water table

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water table

n.
1. The level below which the ground is completely saturated with water. Also called water level.
2. A projecting ledge, molding, or stringcourse along the side of a building, designed to throw off rainwater.

water table

n
1. (Geological Science) the surface of the water-saturated part of the ground, usually following approximately the contours of the overlying land surface
2. (Architecture) an offset or string course that has a moulding designed to throw rainwater clear of the wall below

wa′ter ta`ble

or wa′ter•ta`ble,


n.
1. the planar, underground surface beneath which earth materials, as soil or rock, are saturated with water.
2. a projecting stringcourse or similar structural member placed so as to divert rainwater from a building.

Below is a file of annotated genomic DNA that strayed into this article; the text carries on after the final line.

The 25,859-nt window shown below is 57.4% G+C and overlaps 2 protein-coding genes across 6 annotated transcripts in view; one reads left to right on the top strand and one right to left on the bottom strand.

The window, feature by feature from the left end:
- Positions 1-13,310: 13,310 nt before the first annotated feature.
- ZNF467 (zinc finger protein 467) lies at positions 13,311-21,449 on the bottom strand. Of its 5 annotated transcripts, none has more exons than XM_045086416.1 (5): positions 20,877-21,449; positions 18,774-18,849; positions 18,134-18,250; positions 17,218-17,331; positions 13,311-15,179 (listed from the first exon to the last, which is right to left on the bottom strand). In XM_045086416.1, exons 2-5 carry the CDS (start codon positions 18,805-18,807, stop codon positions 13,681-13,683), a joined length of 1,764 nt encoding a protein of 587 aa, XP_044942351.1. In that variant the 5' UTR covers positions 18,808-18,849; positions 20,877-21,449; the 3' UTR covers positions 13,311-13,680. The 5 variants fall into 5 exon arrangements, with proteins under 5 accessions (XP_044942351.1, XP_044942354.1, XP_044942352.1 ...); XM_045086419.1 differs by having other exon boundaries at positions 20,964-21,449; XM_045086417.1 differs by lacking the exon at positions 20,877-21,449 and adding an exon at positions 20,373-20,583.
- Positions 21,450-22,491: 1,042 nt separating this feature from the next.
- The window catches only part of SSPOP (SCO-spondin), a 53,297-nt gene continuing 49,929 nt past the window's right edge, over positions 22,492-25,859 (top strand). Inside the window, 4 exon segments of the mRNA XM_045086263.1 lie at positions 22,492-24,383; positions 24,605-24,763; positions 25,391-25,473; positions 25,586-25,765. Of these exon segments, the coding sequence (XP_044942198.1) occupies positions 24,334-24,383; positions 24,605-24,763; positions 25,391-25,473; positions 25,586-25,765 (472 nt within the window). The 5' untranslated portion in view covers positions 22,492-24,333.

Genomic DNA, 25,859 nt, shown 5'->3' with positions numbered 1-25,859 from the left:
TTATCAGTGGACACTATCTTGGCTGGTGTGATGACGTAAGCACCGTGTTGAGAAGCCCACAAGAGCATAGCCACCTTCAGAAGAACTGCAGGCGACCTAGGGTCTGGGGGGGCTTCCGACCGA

[1400–50]

water table

The level at which the ground beneath the surface is saturated with water. The water table usually rises after heavy rainfall and the melting of snow and falls during drier periods.

water table

The upper surface of rock saturated by ground water. Wet and dry weather make the table rise and fall.
ThesaurusAntonymsRelated WordsSynonymsLegend:
Noun1.water table - underground surface below which the ground is wholly saturated with waterwater table - underground surface below which the ground is wholly saturated with water; "spring rains had raised the water table"
geological formation, formation - (geology) the geological features of the earth
Translations
References in periodicals archive ?
Warning signs' like the Atlantic City cone of depression have been around for a long time, and have not yet resulted in dry wells or streams.